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The propofol infusion syndrome: more puzzling evidence on a complex and poorly characterized disorder


The propofol infusion syndrome is a potentially devastating cardiovascular and metabolic derangement that has been described in both pediatric and adult patients sedated with propofol. Despite a large number of case reports that have appeared in the literature since 1992, the precise clinical features and pathophysiology of this disorder remain uncertain. Historically, the syndrome has been characterized by the occurrence of lactic acidosis, rhabdomyolysis, and circulatory collapse after several days of high-dose propofol infusion. The affected patients were typically young and critically ill, and the reported mortality was high. More recently, a number of atypical cases have been reported with favorable outcomes. These occurred after short-term or lower-dose infusions in noncritically ill patients in whom generally only a subset of the classical syndrome features was observed. It remains unclear whether these reports reflect true propofol infusion syndrome detected at an earlier and more salvageable stage, or mere associations with the use of sedative agents in general. Without better information on the true incidence of the propofol infusion syndrome, clinical guidelines on the safe use of this drug remain unsupported by good evidence.

Since the propofol infusion syndrome (PRIS) was first described in 1992, clinical awareness and research interest into this disorder has continued to grow. The medical literature now includes over 100 published case reports, case series, letters, reviews, and occasional experiments. Nonetheless, the incidence and etiology of PRIS remain uncertain.

In the previous issue of Critical Care, Roberts and collaborators present the results of a multicenter study in which they prospectively measured the incidence of PRIS [1]. The authors monitored daily the clinical records of 1,017 critically ill patients who received propofol for nonprocedural sedation in the intensive care unit, and found that the combined occurrence of metabolic acidosis, cardiac dysfunction, and renal failure had an incidence of 1.1% in their study cohort.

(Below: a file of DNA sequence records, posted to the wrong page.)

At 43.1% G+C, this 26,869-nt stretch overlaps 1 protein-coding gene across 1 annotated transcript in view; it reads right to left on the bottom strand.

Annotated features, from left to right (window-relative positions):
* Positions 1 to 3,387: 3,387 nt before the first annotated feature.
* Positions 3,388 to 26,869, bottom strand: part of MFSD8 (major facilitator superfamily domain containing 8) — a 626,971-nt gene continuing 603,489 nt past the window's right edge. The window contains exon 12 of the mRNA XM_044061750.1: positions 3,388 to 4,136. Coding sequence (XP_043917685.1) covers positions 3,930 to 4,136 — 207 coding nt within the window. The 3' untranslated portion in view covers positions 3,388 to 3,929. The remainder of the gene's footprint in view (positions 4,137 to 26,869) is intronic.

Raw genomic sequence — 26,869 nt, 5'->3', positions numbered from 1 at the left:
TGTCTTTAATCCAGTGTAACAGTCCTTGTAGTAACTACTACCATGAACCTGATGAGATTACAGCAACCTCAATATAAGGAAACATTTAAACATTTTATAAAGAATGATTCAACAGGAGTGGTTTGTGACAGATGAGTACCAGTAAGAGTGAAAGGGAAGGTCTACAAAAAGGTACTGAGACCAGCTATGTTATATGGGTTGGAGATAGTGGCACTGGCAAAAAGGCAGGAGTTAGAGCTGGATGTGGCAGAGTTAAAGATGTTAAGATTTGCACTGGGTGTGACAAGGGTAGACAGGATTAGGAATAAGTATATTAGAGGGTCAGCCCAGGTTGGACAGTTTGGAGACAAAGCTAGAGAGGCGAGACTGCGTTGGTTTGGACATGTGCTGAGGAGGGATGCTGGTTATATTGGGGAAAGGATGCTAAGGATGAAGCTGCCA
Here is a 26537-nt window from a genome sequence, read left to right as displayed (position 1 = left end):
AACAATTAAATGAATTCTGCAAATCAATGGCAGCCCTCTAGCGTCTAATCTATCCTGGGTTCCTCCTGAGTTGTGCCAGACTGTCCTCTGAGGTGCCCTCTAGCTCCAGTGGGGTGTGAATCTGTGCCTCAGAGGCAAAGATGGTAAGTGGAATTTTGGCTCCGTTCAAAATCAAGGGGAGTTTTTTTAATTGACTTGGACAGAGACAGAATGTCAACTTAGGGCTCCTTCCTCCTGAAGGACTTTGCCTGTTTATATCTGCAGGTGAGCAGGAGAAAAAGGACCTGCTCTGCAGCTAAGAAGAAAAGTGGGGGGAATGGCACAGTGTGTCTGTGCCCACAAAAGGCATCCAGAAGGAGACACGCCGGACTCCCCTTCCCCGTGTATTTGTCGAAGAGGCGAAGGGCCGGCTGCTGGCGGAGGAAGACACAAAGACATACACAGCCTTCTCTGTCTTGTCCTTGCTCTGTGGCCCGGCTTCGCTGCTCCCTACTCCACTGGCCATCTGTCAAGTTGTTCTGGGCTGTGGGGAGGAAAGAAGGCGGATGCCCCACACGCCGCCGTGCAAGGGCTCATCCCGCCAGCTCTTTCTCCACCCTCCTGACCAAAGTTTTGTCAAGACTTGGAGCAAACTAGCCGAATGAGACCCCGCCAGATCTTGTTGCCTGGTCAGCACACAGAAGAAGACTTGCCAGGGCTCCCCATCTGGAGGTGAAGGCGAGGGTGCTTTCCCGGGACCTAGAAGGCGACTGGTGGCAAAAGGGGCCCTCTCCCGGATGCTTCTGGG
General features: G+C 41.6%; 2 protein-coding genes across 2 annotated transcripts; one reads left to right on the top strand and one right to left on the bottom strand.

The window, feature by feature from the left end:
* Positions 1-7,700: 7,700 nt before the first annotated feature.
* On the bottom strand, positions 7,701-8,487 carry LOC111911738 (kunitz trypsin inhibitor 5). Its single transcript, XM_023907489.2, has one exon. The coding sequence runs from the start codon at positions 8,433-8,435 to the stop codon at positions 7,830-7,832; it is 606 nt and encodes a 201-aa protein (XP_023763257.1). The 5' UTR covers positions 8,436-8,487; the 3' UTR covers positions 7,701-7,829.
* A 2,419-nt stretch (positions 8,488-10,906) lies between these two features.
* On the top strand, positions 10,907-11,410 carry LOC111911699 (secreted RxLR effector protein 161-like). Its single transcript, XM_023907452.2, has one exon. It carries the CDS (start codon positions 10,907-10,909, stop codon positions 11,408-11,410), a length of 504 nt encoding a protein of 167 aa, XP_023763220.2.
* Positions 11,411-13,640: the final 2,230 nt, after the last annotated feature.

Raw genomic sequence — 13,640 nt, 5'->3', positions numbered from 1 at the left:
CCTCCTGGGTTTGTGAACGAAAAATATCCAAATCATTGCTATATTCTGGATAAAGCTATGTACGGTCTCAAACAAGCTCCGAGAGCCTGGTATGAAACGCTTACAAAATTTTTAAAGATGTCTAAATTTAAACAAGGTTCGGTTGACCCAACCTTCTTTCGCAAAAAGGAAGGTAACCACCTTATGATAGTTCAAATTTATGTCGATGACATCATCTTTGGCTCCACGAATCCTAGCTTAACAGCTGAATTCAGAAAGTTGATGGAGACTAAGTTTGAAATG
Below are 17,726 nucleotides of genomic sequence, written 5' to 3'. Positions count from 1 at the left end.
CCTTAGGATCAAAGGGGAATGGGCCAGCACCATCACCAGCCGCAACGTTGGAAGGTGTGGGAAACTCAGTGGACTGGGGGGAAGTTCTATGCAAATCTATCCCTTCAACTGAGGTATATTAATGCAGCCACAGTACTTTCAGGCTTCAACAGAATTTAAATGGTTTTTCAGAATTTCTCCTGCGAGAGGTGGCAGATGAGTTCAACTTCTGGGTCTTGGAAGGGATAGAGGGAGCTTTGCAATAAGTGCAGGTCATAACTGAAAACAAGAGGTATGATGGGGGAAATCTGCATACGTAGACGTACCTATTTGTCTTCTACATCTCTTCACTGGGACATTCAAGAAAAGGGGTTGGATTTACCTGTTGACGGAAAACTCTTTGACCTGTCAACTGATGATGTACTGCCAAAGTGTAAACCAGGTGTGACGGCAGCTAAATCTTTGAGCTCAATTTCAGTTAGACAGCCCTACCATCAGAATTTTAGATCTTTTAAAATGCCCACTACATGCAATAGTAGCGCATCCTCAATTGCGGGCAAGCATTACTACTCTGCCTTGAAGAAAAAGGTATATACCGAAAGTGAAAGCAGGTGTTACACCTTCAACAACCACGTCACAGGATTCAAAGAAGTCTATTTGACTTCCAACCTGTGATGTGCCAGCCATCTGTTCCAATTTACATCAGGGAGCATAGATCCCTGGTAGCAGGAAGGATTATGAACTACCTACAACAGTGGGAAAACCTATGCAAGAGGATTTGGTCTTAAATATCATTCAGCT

This finding is puzzling for at least two reasons. First of all, because the clinical symptoms and excellent outcomes observed in the affected patients are at odds with most previously published cases. Secondly, because a dose-dependent association between propofol exposure and the occurrence of these symptoms was absent.

When PRIS was first described, the symptoms that were reported consisted of bradyarrythmia, metabolic acidosis, cardiac failure, and death [2]. With time, the definition evolved to include rhabdomyolysis, hyperkalemia, hyper-lipidemia, and renal failure, as well as specific electrocardiographic abnormalities in the right precordial leads resembling the Brugada pattern [35]. Although the precise causes of PRIS are unknown, there is both clinical and experimental evidence to suggest that propofol can trigger dysfunction of the mitochondrial respiratory chain, leading to depletion of ATP production and cellular hypoxia in tissues such as the heart and muscle [6]. Muscle biopsies and fat metabolism analyses of patients with PRIS resemble those found in mitochondrial cytopathies and acquired acyl-carnitine metabolism deficiencies by inhibition of beta oxidation [7, 8]. The resulting accumulation of free fatty acids is a risk factor for cardiac dysrhythmia. These derangements may be triggered by or aggravated by metabolic stress and high energy demand (such as during critical illness), low carbohydrate supply (such as in children, due to their lower glycogen storage capacity), and high availability of fats (such as supplied by propofol's lipid emulsion) [9].